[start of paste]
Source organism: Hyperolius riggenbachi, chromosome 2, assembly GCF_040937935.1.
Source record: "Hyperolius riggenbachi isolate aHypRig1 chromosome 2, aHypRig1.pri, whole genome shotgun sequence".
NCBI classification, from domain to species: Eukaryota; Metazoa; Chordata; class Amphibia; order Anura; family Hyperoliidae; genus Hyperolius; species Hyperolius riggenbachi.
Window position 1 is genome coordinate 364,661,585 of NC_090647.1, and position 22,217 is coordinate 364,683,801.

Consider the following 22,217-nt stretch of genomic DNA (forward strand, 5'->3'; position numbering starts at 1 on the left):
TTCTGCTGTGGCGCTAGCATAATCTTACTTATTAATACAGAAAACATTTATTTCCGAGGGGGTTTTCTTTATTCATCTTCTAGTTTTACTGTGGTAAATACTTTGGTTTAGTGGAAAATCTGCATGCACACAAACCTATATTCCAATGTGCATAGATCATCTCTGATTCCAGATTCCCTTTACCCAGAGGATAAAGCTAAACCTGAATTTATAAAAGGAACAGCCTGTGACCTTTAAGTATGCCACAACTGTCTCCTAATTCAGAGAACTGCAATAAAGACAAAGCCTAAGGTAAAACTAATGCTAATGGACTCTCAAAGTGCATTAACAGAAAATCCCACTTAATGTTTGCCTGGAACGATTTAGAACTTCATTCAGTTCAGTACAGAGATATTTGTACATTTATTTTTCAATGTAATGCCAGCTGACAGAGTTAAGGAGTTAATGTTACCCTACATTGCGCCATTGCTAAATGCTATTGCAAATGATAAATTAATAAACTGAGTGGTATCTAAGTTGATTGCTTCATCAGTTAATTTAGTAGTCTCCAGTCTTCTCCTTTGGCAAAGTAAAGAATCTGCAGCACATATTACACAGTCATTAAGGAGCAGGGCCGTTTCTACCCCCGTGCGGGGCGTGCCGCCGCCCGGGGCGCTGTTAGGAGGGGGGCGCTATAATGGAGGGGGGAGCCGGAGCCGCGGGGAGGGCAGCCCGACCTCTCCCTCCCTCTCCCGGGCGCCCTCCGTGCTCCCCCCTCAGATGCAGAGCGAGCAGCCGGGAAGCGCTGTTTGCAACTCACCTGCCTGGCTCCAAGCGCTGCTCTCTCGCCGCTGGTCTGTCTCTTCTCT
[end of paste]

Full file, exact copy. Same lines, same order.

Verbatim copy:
Source organism: Hyperolius riggenbachi, chromosome 2, assembly GCF_040937935.1.
Source record: "Hyperolius riggenbachi isolate aHypRig1 chromosome 2, aHypRig1.pri, whole genome shotgun sequence".
NCBI classification, from domain to species: Eukaryota; Metazoa; Chordata; class Amphibia; order Anura; family Hyperoliidae; genus Hyperolius; species Hyperolius riggenbachi.
Window position 1 is genome coordinate 364,661,585 of NC_090647.1, and position 22,217 is coordinate 364,683,801.

Consider the following 22,217-nt stretch of genomic DNA (forward strand, 5'->3'; position numbering starts at 1 on the left):
TTCTGCTGTGGCGCTAGCATAATCTTACTTATTAATACAGAAAACATTTATTTCCGAGGGGGTTTTCTTTATTCATCTTCTAGTTTTACTGTGGTAAATACTTTGGTTTAGTGGAAAATCTGCATGCACACAAACCTATATTCCAATGTGCATAGATCATCTCTGATTCCAGATTCCCTTTACCCAGAGGATAAAGCTAAACCTGAATTTATAAAAGGAACAGCCTGTGACCTTTAAGTATGCCACAACTGTCTCCTAATTCAGAGAACTGCAATAAAGACAAAGCCTAAGGTAAAACTAATGCTAATGGACTCTCAAAGTGCATTAACAGAAAATCCCACTTAATGTTTGCCTGGAACGATTTAGAACTTCATTCAGTTCAGTACAGAGATATTTGTACATTTATTTTTCAATGTAATGCCAGCTGACAGAGTTAAGGAGTTAATGTTACCCTACATTGCGCCATTGCTAAATGCTATTGCAAATGATAAATTAATAAACTGAGTGGTATCTAAGTTGATTGCTTCATCAGTTAATTTAGTAGTCTCCAGTCTTCTCCTTTGGCAAAGTAAAGAATCTGCAGCACATATTACACAGTCATTAAGGAGCAGGGCCGTTTCTACCCCCGTGCGGGGCGTGCCGCCGCCCGGGGCGCTGTTAGGAGGGGGGCGCTATAATGGAGGGGGGAGCCGGAGCCGCGGGGAGGGCAGCCCGACCTCTCCCTCCCTCTCCCGGGCGCCCTCCGTGCTCCCCCCTCAGATGCAGAGCGAGCAGCCGGGAAGCGCTGTTTGCAACTCACCTGCCTGGCTCCAAGCGCTGCTCTCTCGCCGCTGGTCTGTCTCTTCTCT